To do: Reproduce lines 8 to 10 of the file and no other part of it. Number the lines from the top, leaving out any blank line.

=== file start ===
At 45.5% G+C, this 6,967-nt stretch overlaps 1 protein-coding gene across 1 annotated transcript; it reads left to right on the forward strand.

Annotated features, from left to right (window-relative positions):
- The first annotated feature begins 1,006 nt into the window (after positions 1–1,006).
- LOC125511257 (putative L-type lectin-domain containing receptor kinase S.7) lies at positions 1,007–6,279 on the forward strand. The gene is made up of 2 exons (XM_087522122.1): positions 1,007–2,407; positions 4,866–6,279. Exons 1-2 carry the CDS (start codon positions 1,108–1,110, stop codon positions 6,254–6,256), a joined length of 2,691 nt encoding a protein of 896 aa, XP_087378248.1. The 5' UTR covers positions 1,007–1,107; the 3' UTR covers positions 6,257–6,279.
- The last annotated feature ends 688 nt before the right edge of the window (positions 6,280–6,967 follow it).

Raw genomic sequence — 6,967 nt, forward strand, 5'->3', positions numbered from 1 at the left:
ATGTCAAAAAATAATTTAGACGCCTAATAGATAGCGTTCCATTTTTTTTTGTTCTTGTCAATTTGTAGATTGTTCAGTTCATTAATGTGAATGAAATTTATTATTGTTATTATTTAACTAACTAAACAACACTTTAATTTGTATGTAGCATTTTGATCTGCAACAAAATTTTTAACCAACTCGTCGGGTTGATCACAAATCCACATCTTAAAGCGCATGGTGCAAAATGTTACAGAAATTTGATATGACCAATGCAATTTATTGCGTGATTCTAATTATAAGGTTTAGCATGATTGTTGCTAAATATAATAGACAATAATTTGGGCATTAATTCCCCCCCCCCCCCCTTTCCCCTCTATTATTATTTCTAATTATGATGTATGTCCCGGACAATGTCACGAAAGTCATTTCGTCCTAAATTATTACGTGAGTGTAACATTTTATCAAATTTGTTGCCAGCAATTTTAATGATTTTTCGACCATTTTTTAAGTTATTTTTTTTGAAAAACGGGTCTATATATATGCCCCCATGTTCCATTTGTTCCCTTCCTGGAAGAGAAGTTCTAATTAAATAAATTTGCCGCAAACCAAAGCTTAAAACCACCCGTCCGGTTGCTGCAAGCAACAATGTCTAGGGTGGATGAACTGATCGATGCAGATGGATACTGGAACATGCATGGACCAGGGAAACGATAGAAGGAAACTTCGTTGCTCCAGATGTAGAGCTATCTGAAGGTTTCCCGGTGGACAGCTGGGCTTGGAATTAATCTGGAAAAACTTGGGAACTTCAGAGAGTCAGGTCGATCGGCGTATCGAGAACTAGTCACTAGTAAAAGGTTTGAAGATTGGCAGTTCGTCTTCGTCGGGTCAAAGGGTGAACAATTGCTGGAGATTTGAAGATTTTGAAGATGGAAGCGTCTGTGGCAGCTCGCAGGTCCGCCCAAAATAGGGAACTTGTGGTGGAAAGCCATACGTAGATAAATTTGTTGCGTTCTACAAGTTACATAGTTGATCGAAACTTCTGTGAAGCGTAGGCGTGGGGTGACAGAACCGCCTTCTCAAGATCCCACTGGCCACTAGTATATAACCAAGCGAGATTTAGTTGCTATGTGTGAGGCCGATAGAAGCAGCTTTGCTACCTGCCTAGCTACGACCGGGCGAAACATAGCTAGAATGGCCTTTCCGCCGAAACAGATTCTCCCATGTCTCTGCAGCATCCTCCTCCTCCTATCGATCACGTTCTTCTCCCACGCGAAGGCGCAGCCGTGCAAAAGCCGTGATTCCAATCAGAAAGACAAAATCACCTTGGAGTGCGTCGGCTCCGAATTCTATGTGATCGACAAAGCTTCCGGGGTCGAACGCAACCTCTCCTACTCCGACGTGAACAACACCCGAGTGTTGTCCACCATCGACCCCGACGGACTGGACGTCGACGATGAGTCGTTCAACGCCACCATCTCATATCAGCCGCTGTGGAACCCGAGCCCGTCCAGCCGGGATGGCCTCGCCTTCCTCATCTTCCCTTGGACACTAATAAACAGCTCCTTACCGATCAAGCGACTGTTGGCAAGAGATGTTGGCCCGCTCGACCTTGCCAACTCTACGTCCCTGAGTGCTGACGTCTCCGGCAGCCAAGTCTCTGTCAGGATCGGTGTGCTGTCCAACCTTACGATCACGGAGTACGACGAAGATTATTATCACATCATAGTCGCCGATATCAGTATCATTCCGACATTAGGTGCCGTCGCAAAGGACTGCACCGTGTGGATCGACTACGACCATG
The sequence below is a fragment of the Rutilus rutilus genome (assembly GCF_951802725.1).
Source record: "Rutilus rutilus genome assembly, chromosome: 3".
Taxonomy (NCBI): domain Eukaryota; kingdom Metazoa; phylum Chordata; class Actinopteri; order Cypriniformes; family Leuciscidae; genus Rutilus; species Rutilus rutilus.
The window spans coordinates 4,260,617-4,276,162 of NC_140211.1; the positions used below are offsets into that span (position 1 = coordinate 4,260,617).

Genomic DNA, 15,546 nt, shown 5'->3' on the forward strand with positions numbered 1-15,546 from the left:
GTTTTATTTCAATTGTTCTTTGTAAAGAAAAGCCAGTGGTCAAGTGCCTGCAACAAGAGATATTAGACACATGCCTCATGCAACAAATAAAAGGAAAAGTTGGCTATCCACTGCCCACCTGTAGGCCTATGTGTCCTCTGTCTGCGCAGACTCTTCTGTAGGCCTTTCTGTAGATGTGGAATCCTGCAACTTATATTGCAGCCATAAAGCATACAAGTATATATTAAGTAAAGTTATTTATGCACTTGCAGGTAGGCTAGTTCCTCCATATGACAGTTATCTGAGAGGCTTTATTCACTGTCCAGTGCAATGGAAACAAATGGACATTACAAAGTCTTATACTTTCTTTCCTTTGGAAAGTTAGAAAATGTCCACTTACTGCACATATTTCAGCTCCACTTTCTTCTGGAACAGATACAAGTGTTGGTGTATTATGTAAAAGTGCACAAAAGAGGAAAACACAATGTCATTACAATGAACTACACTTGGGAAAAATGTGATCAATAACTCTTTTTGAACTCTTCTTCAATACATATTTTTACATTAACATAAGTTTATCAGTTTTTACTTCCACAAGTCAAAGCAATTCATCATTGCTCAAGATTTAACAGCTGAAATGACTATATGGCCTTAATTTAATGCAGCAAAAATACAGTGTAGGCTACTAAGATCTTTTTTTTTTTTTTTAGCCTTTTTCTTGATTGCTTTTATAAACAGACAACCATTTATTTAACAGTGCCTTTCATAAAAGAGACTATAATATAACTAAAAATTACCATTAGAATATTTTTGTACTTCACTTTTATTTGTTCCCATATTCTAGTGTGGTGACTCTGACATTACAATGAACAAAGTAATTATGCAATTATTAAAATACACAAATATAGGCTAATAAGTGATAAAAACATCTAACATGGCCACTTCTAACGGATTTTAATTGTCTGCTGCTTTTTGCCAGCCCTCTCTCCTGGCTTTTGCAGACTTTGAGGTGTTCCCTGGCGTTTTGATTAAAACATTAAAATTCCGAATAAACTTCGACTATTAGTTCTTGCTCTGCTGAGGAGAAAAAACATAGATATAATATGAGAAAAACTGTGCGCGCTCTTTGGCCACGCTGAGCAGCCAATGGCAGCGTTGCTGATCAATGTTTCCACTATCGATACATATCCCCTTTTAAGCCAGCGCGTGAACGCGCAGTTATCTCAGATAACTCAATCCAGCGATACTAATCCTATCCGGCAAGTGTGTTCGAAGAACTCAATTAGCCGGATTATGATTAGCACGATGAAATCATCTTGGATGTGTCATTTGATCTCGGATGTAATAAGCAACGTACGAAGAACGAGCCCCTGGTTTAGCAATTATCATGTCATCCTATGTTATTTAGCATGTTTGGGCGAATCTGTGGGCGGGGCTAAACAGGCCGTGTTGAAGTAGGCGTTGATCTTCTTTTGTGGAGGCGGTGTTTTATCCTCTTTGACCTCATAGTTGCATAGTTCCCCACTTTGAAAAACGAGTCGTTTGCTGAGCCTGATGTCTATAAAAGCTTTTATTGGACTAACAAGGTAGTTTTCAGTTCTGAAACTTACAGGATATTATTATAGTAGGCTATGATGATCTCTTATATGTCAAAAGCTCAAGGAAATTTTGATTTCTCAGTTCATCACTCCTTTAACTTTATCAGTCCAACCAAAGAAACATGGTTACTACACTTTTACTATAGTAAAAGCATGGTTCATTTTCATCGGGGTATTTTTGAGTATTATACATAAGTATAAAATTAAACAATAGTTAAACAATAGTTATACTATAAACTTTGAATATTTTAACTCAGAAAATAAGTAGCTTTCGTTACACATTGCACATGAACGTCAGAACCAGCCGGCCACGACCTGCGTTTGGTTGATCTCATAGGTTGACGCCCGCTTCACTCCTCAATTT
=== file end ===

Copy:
The sequence below is a fragment of the Rutilus rutilus genome (assembly GCF_951802725.1).
Source record: "Rutilus rutilus genome assembly, chromosome: 3".
Taxonomy (NCBI): domain Eukaryota; kingdom Metazoa; phylum Chordata; class Actinopteri; order Cypriniformes; family Leuciscidae; genus Rutilus; species Rutilus rutilus.